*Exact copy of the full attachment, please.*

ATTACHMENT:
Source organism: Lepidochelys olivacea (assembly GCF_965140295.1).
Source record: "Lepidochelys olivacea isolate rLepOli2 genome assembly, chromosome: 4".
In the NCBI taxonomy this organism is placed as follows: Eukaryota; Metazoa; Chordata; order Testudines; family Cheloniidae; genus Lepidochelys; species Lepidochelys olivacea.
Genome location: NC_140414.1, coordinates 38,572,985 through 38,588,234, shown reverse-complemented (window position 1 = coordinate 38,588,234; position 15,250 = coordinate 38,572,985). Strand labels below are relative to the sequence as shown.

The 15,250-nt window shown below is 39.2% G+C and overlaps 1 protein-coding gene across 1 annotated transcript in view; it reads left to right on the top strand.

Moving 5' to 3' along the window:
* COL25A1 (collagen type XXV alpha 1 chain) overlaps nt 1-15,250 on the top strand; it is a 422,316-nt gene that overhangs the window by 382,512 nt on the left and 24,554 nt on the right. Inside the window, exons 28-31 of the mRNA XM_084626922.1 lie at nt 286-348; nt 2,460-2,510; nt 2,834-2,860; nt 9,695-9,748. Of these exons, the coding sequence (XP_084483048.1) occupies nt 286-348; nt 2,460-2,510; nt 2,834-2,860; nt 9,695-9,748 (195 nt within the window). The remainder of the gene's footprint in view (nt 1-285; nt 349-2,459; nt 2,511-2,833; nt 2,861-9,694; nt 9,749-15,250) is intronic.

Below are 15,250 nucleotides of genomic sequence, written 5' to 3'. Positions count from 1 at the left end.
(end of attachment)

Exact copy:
Source organism: Lepidochelys olivacea (assembly GCF_965140295.1).
Source record: "Lepidochelys olivacea isolate rLepOli2 genome assembly, chromosome: 4".
In the NCBI taxonomy this organism is placed as follows: Eukaryota; Metazoa; Chordata; order Testudines; family Cheloniidae; genus Lepidochelys; species Lepidochelys olivacea.
Genome location: NC_140414.1, coordinates 38,572,985 through 38,588,234, shown reverse-complemented (window position 1 = coordinate 38,588,234; position 15,250 = coordinate 38,572,985). Strand labels below are relative to the sequence as shown.

The 15,250-nt window shown below is 39.2% G+C and overlaps 1 protein-coding gene across 1 annotated transcript in view; it reads left to right on the top strand.

Moving 5' to 3' along the window:
* COL25A1 (collagen type XXV alpha 1 chain) overlaps nt 1-15,250 on the top strand; it is a 422,316-nt gene that overhangs the window by 382,512 nt on the left and 24,554 nt on the right. Inside the window, exons 28-31 of the mRNA XM_084626922.1 lie at nt 286-348; nt 2,460-2,510; nt 2,834-2,860; nt 9,695-9,748. Of these exons, the coding sequence (XP_084483048.1) occupies nt 286-348; nt 2,460-2,510; nt 2,834-2,860; nt 9,695-9,748 (195 nt within the window). The remainder of the gene's footprint in view (nt 1-285; nt 349-2,459; nt 2,511-2,833; nt 2,861-9,694; nt 9,749-15,250) is intronic.

Below are 15,250 nucleotides of genomic sequence, written 5' to 3'. Positions count from 1 at the left end.